The true tale of tuna in the cold supply chain

The true tale of tuna in the cold supply chain

The cold-supply chain provides volumes of interesting “there-to-here” stories— tales about how foods get safely from production to your dining table. Picking up from last month’s column, let’s tell the travel tale of tuna originating from Southeast Asia.

First, please note that foreign producers of America-bound seafood have to meet the same U.S. food-safety regulations faced by domestic producers. When foreign companies want to compete in the U.S. seafood market, they have to play by our rules and be subject to inspections by our food-safety agencies.

Tuna is one of America’s top seafood imports, with more than half of canned tuna we import coming from Thailand. All of the tuna we eat here are wild-caught, meaning the fish are snagged at sea and then processed, packaged, and preserved (much of it frozen or refrigerated) right aboard ship— literally a food factory and refrigerated warehouse at sea. Good seafood processors will use time-and-temperature recorders (TTRs) in their cargo holds and containers— sometimes even within a case on a pallet to monitor transit storage temperatures and cold chain integrity.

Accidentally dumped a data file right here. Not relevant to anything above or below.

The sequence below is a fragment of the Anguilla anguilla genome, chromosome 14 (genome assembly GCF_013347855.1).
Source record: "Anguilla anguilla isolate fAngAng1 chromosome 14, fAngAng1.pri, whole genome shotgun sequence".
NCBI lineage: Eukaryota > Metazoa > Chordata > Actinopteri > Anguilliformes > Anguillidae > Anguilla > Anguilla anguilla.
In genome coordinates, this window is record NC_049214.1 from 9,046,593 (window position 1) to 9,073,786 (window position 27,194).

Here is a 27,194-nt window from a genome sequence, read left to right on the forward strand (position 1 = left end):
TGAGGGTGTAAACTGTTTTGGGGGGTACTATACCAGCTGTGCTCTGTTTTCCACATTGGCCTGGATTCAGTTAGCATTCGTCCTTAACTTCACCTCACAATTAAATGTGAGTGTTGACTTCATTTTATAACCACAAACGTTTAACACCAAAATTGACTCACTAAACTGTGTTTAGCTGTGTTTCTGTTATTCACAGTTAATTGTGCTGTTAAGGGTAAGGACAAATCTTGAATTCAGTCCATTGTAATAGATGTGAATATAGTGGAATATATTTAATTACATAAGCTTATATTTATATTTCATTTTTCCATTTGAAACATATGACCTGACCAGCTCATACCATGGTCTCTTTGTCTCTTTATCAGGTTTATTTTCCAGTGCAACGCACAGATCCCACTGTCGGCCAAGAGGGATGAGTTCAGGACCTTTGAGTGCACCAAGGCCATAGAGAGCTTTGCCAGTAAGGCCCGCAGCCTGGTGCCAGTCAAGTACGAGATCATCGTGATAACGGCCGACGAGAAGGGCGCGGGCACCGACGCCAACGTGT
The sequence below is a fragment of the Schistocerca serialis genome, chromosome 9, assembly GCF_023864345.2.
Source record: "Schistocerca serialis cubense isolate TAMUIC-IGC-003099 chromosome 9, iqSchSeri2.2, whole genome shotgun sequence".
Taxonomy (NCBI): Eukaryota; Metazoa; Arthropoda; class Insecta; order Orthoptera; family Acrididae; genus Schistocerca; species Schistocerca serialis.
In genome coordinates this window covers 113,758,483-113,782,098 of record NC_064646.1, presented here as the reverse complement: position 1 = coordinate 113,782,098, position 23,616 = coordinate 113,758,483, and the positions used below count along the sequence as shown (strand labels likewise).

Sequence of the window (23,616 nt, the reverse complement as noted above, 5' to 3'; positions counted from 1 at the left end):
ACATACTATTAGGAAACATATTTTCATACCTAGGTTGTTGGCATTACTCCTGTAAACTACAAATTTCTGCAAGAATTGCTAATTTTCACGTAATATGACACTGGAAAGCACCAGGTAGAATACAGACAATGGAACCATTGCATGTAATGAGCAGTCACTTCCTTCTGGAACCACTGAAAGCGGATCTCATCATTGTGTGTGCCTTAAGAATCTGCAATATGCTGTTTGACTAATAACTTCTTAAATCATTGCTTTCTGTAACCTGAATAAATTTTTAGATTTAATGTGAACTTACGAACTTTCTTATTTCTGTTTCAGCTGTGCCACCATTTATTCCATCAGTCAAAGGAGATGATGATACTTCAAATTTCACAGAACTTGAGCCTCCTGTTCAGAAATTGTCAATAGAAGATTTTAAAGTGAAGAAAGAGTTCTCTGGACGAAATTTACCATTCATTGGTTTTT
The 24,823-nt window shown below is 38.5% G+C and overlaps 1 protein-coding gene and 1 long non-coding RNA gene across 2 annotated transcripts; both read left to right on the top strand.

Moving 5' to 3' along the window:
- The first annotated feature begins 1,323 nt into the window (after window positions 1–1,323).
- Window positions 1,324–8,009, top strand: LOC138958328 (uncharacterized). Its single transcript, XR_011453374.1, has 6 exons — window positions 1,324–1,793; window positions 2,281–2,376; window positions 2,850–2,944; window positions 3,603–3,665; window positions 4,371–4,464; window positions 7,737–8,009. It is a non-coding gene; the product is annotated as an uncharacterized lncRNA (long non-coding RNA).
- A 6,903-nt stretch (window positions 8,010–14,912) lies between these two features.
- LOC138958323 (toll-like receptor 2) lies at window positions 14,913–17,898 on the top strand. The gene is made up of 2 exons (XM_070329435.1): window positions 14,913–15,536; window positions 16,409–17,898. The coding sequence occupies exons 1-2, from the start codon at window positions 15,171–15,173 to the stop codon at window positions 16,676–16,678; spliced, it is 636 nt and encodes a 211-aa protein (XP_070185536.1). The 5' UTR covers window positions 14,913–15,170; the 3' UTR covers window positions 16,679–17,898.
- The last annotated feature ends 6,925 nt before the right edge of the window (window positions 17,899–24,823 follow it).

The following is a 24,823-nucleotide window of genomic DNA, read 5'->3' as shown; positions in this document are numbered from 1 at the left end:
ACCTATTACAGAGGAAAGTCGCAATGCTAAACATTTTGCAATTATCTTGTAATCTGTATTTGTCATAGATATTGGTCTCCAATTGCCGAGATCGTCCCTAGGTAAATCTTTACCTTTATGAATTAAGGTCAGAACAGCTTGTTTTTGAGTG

Once the containers are filled at the processor’s location, the ship makes its way to the United States (major ports include Los Angeles and Miami), with transit by sea usually taking three weeks. At port, pallets of tuna are placed on reefer truck trailers or rail cars for distribution to warehouses like Adams Cold Storage. After temporary storage, the tuna is further distributed by truck or rail to its final point of use or sale.

From “catch” to the consumer, the tuna is subject to rigorous inspection, with technology and paperwork very closely checked to make sure the integrity of the cold-supply chain was never broken.

CREDITS

column by BEN ADAMS, JR.

BIO: Ben Adams Jr. is an owner and president of Adams Cold Storage LLC in Auburndale. He has been directly involved in citrus production, warehousing and distribution, as well as state and community support, since 1980. His facility incorporates 200,000 square feet of multi-temperature warehousing, with an extensive expansion project currently underway.